Displaying notes live as they are being played can be a really powerful learning tool, but it’s usually used to learn how to play a specific instrument. This take on the topic is actually a neat way to learn more about music theory — how pitches work together to build the sounds that we hear. The visual tack chosen arranges each of 12 notes into a spiral. As you continue to go up the scale through more octaves, pitches that share the same name line up into a line like a ray projecting out from the sun. So there are 12 rays for the notes in the scale: C, C#/D♭, D, D#/E♭,F, etc.
[mechatronicsguy] built it a few years back but just now got around to documenting it, and we’re sure glad he did. The layout of notes at first looks just like a colorful visualization. But as he mentions in his description, this assigns a shape to each different type of cord. A major cord will have the same shape whether it is played with C, G#, B♭, or any other note as the root. The shape simply rotates around the axis based on that root note. Higher octaves will be shown further out on the radius, but the chord shape will still be the same. Minor, augmented, even modal chords and those with added pitches all have their own unique shape on the display.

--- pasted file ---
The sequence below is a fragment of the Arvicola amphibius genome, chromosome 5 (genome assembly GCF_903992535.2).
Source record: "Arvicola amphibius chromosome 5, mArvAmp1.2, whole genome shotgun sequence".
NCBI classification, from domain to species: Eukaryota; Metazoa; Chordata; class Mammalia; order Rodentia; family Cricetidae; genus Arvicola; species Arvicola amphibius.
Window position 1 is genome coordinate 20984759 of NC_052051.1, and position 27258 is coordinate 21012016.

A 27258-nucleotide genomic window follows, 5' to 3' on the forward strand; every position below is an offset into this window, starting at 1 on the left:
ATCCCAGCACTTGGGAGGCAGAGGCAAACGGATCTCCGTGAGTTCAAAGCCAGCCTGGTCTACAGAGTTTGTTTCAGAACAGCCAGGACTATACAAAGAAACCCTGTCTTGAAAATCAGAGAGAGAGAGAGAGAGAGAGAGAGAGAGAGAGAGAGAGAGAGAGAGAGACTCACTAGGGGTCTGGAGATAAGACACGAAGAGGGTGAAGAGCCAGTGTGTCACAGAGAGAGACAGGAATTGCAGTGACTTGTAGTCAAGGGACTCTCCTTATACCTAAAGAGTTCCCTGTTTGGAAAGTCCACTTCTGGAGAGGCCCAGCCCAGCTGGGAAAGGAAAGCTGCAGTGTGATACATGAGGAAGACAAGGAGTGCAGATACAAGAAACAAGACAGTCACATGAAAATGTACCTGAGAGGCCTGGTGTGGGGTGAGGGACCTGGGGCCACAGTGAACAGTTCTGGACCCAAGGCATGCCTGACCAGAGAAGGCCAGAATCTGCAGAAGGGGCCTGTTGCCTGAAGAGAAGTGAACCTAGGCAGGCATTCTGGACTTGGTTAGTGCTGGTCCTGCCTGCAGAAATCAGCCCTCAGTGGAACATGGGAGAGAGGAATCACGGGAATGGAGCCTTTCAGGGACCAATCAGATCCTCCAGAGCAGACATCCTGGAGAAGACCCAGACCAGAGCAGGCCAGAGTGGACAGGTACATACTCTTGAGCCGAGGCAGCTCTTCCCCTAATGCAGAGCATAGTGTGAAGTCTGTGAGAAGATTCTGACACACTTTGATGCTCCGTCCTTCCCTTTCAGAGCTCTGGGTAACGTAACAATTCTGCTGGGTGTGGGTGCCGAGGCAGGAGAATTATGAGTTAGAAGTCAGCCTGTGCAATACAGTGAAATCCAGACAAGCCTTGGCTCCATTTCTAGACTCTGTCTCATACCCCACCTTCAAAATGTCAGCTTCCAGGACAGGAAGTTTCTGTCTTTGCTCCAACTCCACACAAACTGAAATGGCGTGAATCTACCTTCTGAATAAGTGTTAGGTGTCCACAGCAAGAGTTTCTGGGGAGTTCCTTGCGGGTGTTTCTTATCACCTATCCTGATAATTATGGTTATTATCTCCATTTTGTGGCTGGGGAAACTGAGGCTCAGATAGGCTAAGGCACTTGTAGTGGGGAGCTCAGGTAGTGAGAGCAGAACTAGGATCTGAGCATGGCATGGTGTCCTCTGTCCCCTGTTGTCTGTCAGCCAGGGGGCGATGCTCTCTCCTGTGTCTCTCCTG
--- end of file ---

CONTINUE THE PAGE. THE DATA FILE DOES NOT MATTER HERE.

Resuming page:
You get the best understanding of the visualization by looking at the Python-rendered version in the video below. It’s a nice touch that notes turn grey and fade away after being released so you kind of see where the current chord came from. This isn’t strictly a perk of pre-recordings. While you can feed it MIDI files, you can also play a MIDI instrument and display the visuals live on the hardware version that uses a Teensy with an audio shield.
If you’re looking for examples on how music visualizers are used to teach the instrument, look no further than this Wurlitzer note visualizer replica. Also for those who don’t know, the song being played in the hardware demo (second video below) is Beethoven’s 7th Symphony. Well worth a full listen, it’ll change your life.